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Esther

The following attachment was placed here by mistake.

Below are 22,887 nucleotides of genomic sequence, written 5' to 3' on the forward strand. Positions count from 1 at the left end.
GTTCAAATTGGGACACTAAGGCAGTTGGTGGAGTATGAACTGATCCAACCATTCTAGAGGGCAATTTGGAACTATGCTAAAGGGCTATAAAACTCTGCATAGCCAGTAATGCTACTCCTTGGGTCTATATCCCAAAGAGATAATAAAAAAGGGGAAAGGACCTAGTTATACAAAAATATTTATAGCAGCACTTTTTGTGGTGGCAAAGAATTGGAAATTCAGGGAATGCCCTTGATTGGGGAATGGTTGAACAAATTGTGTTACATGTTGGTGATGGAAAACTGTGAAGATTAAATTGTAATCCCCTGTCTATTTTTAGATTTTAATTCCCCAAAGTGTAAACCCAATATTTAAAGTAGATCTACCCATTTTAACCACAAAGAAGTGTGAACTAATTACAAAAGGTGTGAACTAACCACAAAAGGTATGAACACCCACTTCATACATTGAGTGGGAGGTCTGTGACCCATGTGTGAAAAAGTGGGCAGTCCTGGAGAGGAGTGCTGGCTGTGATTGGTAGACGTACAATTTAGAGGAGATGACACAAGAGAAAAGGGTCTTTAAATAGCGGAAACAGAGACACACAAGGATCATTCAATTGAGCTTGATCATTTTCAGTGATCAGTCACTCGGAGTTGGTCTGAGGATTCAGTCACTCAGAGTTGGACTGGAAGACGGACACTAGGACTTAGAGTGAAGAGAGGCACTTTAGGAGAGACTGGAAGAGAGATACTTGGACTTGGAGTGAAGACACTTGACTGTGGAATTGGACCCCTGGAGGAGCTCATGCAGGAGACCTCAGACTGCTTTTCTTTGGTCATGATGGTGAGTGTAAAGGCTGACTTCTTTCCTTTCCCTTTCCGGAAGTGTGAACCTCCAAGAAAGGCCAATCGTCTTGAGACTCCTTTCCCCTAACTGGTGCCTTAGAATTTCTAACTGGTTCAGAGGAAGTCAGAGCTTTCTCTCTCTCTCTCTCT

Esther [Es'ther] The Persian name of Hadassah, Daughter of Abihail, son of Shimei, son of Kish, a Benjamite. Being an orphan she was brought up by her cousin Mordecai. She was fair and Beautiful and was thought suitable to be presented to the king. God gave her favour in the eyes of the royal Household, and also caused the king to choose her for his queen, though she was a captive. The king is called Ahasuerus, but he is supposed to have been the Xerxes of history. Mordecai, refusing to bow to Haman the Agagite, roused the wrath of the latter, who procured an edict for the Destruction on a certain day of all the Jews in the empire. Esther was hereupon charged by Mordecai to plead with the king for their Deliverance. She therefore called all the Jews in Shushan to fast with her three days and nights, saying she would go in to the king unbidden, and if she perished she perished. God gave her favour in the eyes of the king and he held out the Sceptre to her. At a Banquet she told the king that Haman had sold her and her people. The king was enraged, and being told at this moment of the Gallows on which Haman intended to hang Mordecai (who had been the means of the king's life being saved), orders were at once given to hang Haman thereon. Esther had again to endanger her life by Appearing before the king unbidden; but again the king received her graciously and gave her the desired Authority to rescue the Jews from their threatened calamity: they were allowed to defend themselves when attacked by their enemies. By a remarkable providence, the king not being able to sleep one night, Mordecai had been brought into favour, and he was now exalted to fill the office of Haman. This gave the Jews great advantage, for the provincial rulers all stood in fear of Mordecai. When the appointed day arrived, instead of the Jews being destroyed, they were able, not only to defend themselves, but avenge themselves on their enemies, ending with a day of feasting and gladness. The days of Deliverance were appointed by Esther and Mordecai as an annual festival. See ESTHER, Book OF.

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